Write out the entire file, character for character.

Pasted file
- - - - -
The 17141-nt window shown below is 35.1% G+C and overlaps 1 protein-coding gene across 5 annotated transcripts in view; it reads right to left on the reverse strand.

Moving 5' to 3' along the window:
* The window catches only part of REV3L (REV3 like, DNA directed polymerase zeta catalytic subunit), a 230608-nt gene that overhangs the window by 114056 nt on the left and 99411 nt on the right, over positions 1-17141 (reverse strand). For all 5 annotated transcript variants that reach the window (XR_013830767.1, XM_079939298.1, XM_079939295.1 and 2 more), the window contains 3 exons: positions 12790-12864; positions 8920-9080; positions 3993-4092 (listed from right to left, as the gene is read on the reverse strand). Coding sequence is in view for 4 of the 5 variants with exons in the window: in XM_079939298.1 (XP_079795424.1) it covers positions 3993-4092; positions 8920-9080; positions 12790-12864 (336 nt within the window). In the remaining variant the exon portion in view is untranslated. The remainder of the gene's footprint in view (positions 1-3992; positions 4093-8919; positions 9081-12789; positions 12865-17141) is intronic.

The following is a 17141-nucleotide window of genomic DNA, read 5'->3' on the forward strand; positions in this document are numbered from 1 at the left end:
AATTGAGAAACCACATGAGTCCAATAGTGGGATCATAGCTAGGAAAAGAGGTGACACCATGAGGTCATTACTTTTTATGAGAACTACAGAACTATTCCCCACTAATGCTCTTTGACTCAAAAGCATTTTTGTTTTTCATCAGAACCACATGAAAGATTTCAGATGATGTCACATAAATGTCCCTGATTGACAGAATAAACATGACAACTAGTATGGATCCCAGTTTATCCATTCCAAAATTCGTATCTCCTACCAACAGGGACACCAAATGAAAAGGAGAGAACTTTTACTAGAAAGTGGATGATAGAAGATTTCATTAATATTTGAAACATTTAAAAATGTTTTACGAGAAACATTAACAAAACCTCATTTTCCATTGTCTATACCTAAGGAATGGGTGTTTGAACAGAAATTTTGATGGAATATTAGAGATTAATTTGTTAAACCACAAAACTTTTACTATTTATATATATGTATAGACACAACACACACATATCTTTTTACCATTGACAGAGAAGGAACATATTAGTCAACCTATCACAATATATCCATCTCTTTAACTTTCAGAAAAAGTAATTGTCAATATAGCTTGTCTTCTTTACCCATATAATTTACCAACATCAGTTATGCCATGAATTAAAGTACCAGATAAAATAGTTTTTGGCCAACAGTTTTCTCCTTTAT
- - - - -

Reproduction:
The 17141-nt window shown below is 35.1% G+C and overlaps 1 protein-coding gene across 5 annotated transcripts in view; it reads right to left on the reverse strand.

Moving 5' to 3' along the window:
* The window catches only part of REV3L (REV3 like, DNA directed polymerase zeta catalytic subunit), a 230608-nt gene that overhangs the window by 114056 nt on the left and 99411 nt on the right, over positions 1-17141 (reverse strand). For all 5 annotated transcript variants that reach the window (XR_013830767.1, XM_079939298.1, XM_079939295.1 and 2 more), the window contains 3 exons: positions 12790-12864; positions 8920-9080; positions 3993-4092 (listed from right to left, as the gene is read on the reverse strand). Coding sequence is in view for 4 of the 5 variants with exons in the window: in XM_079939298.1 (XP_079795424.1) it covers positions 3993-4092; positions 8920-9080; positions 12790-12864 (336 nt within the window). In the remaining variant the exon portion in view is untranslated. The remainder of the gene's footprint in view (positions 1-3992; positions 4093-8919; positions 9081-12789; positions 12865-17141) is intronic.

The following is a 17141-nucleotide window of genomic DNA, read 5'->3' on the forward strand; positions in this document are numbered from 1 at the left end:
AATTGAGAAACCACATGAGTCCAATAGTGGGATCATAGCTAGGAAAAGAGGTGACACCATGAGGTCATTACTTTTTATGAGAACTACAGAACTATTCCCCACTAATGCTCTTTGACTCAAAAGCATTTTTGTTTTTCATCAGAACCACATGAAAGATTTCAGATGATGTCACATAAATGTCCCTGATTGACAGAATAAACATGACAACTAGTATGGATCCCAGTTTATCCATTCCAAAATTCGTATCTCCTACCAACAGGGACACCAAATGAAAAGGAGAGAACTTTTACTAGAAAGTGGATGATAGAAGATTTCATTAATATTTGAAACATTTAAAAATGTTTTACGAGAAACATTAACAAAACCTCATTTTCCATTGTCTATACCTAAGGAATGGGTGTTTGAACAGAAATTTTGATGGAATATTAGAGATTAATTTGTTAAACCACAAAACTTTTACTATTTATATATATGTATAGACACAACACACACATATCTTTTTACCATTGACAGAGAAGGAACATATTAGTCAACCTATCACAATATATCCATCTCTTTAACTTTCAGAAAAAGTAATTGTCAATATAGCTTGTCTTCTTTACCCATATAATTTACCAACATCAGTTATGCCATGAATTAAAGTACCAGATAAAATAGTTTTTGGCCAACAGTTTTCTCCTTTAT